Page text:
Everything has a tendency to break at one point or another.
I’m swooping in as the book club “Wolf” toda
y to clean up any messes. Is your
book club threatening to crack in two?
No fear, the Book Club Wolf is here.
Here are eight reasons your book club might be faltering and
some solutions to help…
I have no idea how your book club makes its selections but
after partaking in several book clubs for years, I’ve come to understand the
value of assessing a book’s conversation quotient. What’s a conversation
quotient? The degree to which a book incites quality, enriching, and meaningful
dialogue. Some books are fantastic but just don’t lend themselves to this type
Solution: Visit sites like Goodreads and bookmovement to read what people are saying about books. Ask friends what their
book clubs have enjoyed. It’s worth these small acts to figure out if your
group is reading books with optimal conversation quotient potential.
Books that have stirred engrossing conversations in book
clubs that I’ve attended…
Gone Girl, Still
Alice, Mudbound, Defending Jacob…to name a few.
This role need not be assigned to one person, but book clubs
begin to weaken when no one wants to step up and begin asking probing,
Solution: Many authors have book club discussion
questions listed on their websites or often if you Google discussion questions
or the book title a dozen options will pop up for your club to explore.
This one is the hardest to pinpoint. But it happens. Eager
Emma doesn’t mix well with Shy Cheryl. Hyper-opinionated Halle causes friction
every time she sits next to super open-minded Opal. Hundreds of these group
dynamics could be misfiring.
new members. Discern commitment level. Break off into two separate groups
within the same meeting (or not).
Only two or three members show up.
Solution: Change the meeting to daytime hours, or
evening if you previously met in the day. Coordinate best times that would
work. Write up a mini-questionnaire to get opinions on what would help
strengthen the book club. Everyone likes to feel heard.
Hungry and Thirsty Members
Bowl of stale popcorn and water won’t entice many members.
Solution: I’m not
suggesting you break the bank, but there are many ways to creatively tie in the
theme when you provide a few light snacks (brownies are an inexpensive classic)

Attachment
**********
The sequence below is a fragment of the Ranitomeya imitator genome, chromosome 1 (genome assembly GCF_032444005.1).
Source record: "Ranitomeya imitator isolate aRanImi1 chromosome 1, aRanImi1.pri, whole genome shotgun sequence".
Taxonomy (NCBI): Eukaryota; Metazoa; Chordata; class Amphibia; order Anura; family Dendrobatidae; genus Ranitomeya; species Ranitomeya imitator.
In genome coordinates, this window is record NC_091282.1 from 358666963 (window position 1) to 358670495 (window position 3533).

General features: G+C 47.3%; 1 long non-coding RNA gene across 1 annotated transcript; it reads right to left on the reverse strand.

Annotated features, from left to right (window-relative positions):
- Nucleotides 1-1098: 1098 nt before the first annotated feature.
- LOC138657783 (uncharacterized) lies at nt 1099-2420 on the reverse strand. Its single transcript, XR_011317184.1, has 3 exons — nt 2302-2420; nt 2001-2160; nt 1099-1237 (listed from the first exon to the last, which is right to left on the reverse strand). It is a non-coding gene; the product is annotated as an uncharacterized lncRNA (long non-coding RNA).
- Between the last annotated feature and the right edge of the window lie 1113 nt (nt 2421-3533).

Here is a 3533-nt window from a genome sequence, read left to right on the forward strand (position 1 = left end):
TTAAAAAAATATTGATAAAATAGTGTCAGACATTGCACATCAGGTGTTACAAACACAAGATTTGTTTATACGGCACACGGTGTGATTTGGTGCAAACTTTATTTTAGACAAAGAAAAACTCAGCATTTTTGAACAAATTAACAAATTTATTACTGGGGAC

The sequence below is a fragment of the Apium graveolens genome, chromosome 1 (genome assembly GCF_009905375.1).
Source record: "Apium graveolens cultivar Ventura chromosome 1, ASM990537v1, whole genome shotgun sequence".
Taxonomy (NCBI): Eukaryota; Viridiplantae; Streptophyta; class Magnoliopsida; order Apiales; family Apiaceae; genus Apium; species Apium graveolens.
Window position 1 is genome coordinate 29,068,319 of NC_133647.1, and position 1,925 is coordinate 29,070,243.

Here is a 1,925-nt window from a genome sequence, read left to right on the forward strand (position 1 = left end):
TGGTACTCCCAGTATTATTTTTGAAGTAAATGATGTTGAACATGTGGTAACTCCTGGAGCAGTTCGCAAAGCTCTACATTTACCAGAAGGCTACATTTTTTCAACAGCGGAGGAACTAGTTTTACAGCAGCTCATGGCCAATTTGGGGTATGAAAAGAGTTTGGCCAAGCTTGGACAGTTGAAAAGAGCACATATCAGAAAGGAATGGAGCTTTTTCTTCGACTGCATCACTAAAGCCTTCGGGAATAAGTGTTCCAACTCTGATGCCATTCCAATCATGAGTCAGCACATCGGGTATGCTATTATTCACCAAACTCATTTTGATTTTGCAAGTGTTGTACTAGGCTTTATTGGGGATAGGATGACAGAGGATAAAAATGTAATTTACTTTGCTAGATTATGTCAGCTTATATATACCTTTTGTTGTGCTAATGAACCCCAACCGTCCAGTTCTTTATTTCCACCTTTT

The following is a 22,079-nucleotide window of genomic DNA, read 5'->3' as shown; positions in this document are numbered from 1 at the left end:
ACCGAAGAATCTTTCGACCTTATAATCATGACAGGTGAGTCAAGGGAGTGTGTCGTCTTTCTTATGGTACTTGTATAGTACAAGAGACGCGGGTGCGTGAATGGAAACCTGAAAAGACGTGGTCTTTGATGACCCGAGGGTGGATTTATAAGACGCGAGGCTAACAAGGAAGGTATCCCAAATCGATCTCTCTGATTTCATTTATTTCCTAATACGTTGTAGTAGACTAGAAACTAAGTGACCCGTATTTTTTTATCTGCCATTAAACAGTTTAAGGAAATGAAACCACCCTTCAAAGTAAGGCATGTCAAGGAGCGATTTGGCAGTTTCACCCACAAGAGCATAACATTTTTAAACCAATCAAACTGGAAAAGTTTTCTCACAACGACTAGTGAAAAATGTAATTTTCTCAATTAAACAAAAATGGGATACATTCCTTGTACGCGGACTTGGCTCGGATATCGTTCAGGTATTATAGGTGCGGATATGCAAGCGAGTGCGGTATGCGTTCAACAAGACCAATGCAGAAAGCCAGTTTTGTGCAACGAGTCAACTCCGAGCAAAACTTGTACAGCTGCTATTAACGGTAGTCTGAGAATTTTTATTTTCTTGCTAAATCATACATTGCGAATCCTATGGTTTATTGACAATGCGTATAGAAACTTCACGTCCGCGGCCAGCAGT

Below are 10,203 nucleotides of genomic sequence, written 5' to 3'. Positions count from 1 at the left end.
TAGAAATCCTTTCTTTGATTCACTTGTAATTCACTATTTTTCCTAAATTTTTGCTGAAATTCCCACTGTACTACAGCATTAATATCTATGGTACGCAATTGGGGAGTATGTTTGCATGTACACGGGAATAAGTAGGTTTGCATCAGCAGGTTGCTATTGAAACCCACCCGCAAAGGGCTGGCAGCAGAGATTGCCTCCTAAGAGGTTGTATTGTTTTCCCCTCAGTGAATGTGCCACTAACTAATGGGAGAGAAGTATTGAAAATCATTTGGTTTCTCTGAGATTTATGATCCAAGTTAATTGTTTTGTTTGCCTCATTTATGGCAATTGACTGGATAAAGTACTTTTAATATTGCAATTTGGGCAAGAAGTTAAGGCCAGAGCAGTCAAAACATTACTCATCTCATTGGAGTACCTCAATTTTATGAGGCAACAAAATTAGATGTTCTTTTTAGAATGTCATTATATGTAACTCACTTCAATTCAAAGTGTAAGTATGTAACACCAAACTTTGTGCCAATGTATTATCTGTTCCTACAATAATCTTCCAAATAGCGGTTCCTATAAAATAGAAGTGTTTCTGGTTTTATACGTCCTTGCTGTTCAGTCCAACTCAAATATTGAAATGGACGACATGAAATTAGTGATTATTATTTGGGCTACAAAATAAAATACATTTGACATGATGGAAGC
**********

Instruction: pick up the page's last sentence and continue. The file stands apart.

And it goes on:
and maybe a drink or two. I make a blueberry sangria whenever I host (because
it’s yummy + cost effective).
Feed the troops. They’ll thank you for it and it will improve
the overall experience.
Getting right down to business the second everyone walks in
the door is sure to breed irritation. Book clubs are meant for discussing
books. But let’s not fool ourselves, they’re also about socializing, and
carving out time for our minds to relax + recharge.
Solution: Incorporate ways to lighten up the meetings. Gag
gifts (possibly related to the book), icebreakers, discuss ideas of what each
of you envision a book club to be, play background music and shut it off to
help create a divide between socializing cocktail hour and time devoted to the
It can get frustrating if you’re hoping to get into a hearty
discussion about a book and the entire time is devoted to jabbing about Laura
Lynn’s new dining room set.
Solution: Here’s another example where a print-out of
discussion questions can help. And the music (see above). Assign everyone a
month when they are to “lead” to help guide conversation. Allot an half hour,
hour, or however long you all agree to visit before then transitioning into
another room (this always works with my clubs…it’s a given when we move from
the kitchen into the living room it’s time to go to the book).
Mayday, mayday, we’ve got a book club takeover on our hands.
She shows up extra early, brings sugar free snacks, then spends the entire
evening interrupting everyone and
preaching her opinions to the group. She might as well be saying, “Off with
Solution: Group dynamics 101. Do you kick her to the curb? Of
course not. But, the Wolf says it’s essential to regroup your group. Begin a
meeting addressing the interruption issue (without pointing fingers). Vary who hosts
or leads the group and have other members demonstrate clarity over who is in
the lead each week. And of course, there’s always direct confrontation which,
when done well, I feel is always best.
So there you have it. Your bloody book club is all tidied
up. Thanks to the this here Book Club Wolf. ;-)
Have you ever
witnessed the fall of a group? Ever put thought into how to make it better? Did
it get better? Worse? Why?
*photo by morguefile